KA9BBQ Matt Steffen and Flight 93 National Memorial

NPOTA Flight 93 Activation by W3ATB

Each time I think I’ve syphoned the most pleasure out of the magical happiness machine of ham radio, I get yet another surprise.

On Tuesday July 19, 2016 I found myself once again alone at the hallowed ground of the Flight 93 National Memorial. Little did I know that on this day, I’d help another operator achieve a personal goal.

Flight 93 Memorial W3ATB

A week earlier I found myself at Flight 93 for the first time. I had come to do a National Parks on the Air (NPOTA) radio activation and decided to visit the Memorial Plaza before getting on the air. I walked away misty-eyed hoping I could honor the forty patriots who gave the ultimate sacrifice just under fifteen years ago at this very spot.

I did a successful activation that day, but had to cut my time short because I needed to be in Columbus, Ohio by 5 pm. Many hours of driving were ahead of me.

But on July 19, 2016, I had nearly three hours of time to help other NPOTA participants put the rare Flight 93 unit into their logs. It’s a challenging site to activate because it’s both a battlefield and a burial ground.

Flight 93 Hallowed Ground Requires Respect

The wounds here are fresh and deep. The National Park Service accepts radio operators to this site, but they prefer respectful setups as far away from people and parking lots as possible.

As soon as I got on the air, many operators tried to call me at once. In amateur radio parlance, we call it a pileup. I was piled on for about two hours straight.

Five Watts Does the Job

I was using my Elecraft KX3 radio and a 29-foot wire antenna attached to a 9:1 unun. The KX3 has a splendid internal tuner that will handle this setup.

I did both Morse code (CW) and phone (SSB). If you’re not an amateur operator, phone means talking through a microphone to other operators just like you might use your cellphone.

You Never Know Who’s Reaching Out

Matt Steffen, KA9BBQ was one of the many operators who I contacted in the two-hour stretch.

But I had no idea what our brief exchange on the air meant to him until about two hours later when he sent the following email to me:

Hi Tim,

FIRST I thank you so much for the activation.

Chasing the parks is a blast. I have been a ham for just over a year now and learning a great deal. Mostly self taught and having a great time.

Learning CW now, having recently completed the CW OPS class, I find it both exciting and intimidating. Trying to tune my ear is difficult with everyone (seemingly) using the computer to send and receive CW the speeds they send is too fast for my brain to decode.

I was at a ham fest over the weekend and was talking to a fella about CW. He said “Yeah, I work a lot of the NPOTA stations CW and get right through.” Then I asked him what his rig was. “OH I am all digital. My FLEX does it all.”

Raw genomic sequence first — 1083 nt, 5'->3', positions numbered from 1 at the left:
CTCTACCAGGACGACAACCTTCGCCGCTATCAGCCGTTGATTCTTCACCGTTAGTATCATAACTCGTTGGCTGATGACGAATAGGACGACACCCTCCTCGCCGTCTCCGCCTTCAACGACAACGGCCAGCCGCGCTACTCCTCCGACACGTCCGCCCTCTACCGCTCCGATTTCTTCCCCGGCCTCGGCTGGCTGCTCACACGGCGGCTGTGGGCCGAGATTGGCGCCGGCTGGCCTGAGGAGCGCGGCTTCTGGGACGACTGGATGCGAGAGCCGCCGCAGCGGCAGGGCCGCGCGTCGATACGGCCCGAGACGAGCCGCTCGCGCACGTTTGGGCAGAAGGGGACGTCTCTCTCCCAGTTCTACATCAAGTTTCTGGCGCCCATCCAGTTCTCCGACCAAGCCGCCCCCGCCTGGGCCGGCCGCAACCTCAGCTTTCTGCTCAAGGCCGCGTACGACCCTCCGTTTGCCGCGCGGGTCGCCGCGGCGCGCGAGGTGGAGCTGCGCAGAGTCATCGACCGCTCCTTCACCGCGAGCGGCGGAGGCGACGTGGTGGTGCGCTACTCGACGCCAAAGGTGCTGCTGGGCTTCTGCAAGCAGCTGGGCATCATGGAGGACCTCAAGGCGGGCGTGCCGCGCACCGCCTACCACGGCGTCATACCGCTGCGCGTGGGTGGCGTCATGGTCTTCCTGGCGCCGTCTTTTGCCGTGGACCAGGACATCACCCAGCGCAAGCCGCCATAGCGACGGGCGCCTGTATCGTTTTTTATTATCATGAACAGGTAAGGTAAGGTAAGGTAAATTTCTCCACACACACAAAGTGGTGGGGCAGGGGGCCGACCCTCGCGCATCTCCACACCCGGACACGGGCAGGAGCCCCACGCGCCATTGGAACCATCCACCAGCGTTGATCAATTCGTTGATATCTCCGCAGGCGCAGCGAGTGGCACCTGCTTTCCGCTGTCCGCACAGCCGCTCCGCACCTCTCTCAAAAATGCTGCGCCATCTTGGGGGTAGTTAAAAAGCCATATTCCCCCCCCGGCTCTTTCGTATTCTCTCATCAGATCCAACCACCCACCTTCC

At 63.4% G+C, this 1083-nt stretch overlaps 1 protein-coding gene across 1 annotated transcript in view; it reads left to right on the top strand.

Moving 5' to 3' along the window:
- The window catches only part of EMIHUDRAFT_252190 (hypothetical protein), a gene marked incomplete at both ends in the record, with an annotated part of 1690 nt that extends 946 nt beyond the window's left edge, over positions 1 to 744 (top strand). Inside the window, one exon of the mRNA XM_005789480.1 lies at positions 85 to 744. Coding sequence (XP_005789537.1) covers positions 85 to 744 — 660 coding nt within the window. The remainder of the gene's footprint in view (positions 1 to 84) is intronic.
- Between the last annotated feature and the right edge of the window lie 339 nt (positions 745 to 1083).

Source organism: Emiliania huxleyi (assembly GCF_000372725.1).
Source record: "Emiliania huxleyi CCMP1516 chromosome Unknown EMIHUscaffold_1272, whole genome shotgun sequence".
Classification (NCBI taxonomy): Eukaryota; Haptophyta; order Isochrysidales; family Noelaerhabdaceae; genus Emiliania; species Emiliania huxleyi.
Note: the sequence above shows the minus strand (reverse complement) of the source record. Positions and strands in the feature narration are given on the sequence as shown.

Asked him what kind of key he was using and he snapped back, “I’m ALL digital.”  I asked him “No key ?” He replied there is no need for that and went on to explain how he has 250+ confirmed DXCC mostly on CW with his Flex and his digital ham station set up.

Being polite, and not being to impressed, I listened then thanked him for sharing and moved on.  Digital has a place in this wonderful hobby for sure but in CW ???  I prefer to pursue and struggle to learn CW without the aid of a complete DIGITAL HAM station.

Today I got the courage up to try to make contact. Yes, you were the first.

So very sorry about that. Tuning around on 20 meters I heard your CQ at a speed I could copy and to my surprise a NPOTA site. So I took a deep breath and sent my call out and wow you came back to me with a report 5NN. Yikes now what ?

Well I got nervous and I tried to send you your signal report of 5nn and my location IL then TU  DE KA9BBQ – when I finished it sounded like a barrage of CW at a much faster speed and suddenly I felt out of place. I really believe we had a good contact but found my self being to nervous to touch the paddle again.

If I missed out on the contact at least I tried right there will be another day to try again.

Was my first attempt at cw as a rookie success or should I now start saving for that FLEX and digital station?  Just kidding.

I cut and pasted from my log book – below.

KA9BBQ – 100 Watts  Inveted “V” @ 16ft

Station: W3ATB
QSO: 2016-07-19    14:38:23 UTC
Band: 20m Freq: 14.059.00 MHz Mode: CW
RST: 59s/59r    PWR:  qrp    Ant: ?
Note: NPOTA NM07 / Yikes first try at CW

GOD bless, safe travels, good luck and good DX !



As a side note-

With all the tension on the street I find chasing NPOTA and learning CW so very relaxing when I change out of my uniform.

Spending time with the radio headphones on is a welcomed distraction from hearing how another one of us serving and protecting has lost their life.

No soap box here – just saying I put my life on the line daily many, many times without a partner performing my job at the highest of levels while dealing with issues never shown on the news.

In my environment I’m respected yet the stress and threat is so very real especially on my shift – from the hours of 11PM – 7 AM.

I don’t know what more I could possibly add. Matt’s excitement about having his first official CW QSO was oozing from that email.

Congratulations Matt! You did a great job and I heard all you sent.

Here’s proof you’re in my field log for that day! I’ll have it up on the Log Book of the World (LOTW) in just a few days.

KA9BBQ log entry

One thought on “KA9BBQ Matt Steffen and Flight 93 National Memorial

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